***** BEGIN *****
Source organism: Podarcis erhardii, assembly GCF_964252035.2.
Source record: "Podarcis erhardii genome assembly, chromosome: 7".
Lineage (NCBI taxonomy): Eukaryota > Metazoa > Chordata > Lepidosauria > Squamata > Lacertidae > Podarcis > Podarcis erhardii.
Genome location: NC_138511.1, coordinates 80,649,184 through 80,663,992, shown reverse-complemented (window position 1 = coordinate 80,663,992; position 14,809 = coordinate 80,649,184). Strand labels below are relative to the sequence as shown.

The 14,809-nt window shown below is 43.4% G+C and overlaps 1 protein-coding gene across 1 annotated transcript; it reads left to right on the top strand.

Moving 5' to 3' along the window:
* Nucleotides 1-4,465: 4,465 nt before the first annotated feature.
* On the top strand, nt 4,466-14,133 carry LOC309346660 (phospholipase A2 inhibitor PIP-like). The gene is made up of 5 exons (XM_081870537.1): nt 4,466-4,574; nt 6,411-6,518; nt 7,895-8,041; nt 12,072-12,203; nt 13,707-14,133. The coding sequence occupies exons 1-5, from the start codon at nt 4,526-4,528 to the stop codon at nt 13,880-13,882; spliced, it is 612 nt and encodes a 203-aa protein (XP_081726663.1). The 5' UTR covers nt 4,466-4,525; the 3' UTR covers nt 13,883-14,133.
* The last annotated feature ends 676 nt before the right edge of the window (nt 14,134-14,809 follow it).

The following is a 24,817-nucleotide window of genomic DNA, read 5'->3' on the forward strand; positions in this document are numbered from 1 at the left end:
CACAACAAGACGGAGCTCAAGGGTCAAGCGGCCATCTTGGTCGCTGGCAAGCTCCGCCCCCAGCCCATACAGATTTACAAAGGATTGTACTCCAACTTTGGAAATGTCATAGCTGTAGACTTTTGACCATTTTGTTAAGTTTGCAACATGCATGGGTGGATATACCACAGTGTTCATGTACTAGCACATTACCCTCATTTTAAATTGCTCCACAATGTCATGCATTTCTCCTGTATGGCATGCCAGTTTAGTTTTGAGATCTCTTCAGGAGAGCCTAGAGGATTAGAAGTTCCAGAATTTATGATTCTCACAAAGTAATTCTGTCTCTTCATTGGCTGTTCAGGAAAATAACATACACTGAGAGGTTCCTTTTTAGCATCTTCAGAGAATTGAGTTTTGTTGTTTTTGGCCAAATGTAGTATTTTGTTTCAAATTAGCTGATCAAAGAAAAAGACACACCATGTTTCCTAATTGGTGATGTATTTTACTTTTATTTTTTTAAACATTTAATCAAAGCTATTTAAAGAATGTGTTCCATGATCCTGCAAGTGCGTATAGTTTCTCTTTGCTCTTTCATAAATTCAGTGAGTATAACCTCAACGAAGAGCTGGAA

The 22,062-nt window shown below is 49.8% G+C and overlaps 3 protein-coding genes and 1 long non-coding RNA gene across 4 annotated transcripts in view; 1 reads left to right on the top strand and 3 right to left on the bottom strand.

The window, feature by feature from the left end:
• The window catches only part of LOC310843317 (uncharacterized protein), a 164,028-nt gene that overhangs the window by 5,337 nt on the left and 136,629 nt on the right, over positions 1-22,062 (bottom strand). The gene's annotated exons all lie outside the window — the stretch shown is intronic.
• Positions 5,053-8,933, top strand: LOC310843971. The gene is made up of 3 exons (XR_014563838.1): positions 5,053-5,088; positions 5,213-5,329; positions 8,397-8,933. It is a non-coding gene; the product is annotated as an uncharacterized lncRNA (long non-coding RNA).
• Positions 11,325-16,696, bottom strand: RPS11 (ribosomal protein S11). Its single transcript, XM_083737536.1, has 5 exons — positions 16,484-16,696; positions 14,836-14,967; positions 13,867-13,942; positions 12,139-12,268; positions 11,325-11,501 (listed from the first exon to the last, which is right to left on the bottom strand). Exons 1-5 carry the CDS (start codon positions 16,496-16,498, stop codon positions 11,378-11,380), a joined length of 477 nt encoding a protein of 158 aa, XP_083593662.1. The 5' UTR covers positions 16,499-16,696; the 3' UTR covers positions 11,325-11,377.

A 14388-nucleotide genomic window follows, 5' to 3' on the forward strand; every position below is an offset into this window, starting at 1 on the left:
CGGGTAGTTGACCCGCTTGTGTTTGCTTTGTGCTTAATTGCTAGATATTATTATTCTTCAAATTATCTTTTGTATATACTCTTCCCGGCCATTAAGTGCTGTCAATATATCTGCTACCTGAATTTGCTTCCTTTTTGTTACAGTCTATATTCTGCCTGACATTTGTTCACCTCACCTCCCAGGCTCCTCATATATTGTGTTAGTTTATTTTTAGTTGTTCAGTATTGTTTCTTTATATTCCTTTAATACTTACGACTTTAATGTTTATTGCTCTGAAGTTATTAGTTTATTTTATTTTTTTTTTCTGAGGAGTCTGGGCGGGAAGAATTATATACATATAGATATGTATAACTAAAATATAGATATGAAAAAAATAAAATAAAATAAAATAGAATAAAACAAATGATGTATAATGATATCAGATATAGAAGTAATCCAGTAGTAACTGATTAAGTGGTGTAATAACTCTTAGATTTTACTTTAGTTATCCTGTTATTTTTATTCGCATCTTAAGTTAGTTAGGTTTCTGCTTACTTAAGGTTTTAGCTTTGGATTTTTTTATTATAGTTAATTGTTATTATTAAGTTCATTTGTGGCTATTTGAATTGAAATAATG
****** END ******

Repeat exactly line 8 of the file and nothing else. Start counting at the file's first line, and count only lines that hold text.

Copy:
* On the top strand, nt 4,466-14,133 carry LOC309346660 (phospholipase A2 inhibitor PIP-like). The gene is made up of 5 exons (XM_081870537.1): nt 4,466-4,574; nt 6,411-6,518; nt 7,895-8,041; nt 12,072-12,203; nt 13,707-14,133. The coding sequence occupies exons 1-5, from the start codon at nt 4,526-4,528 to the stop codon at nt 13,880-13,882; spliced, it is 612 nt and encodes a 203-aa protein (XP_081726663.1). The 5' UTR covers nt 4,466-4,525; the 3' UTR covers nt 13,883-14,133.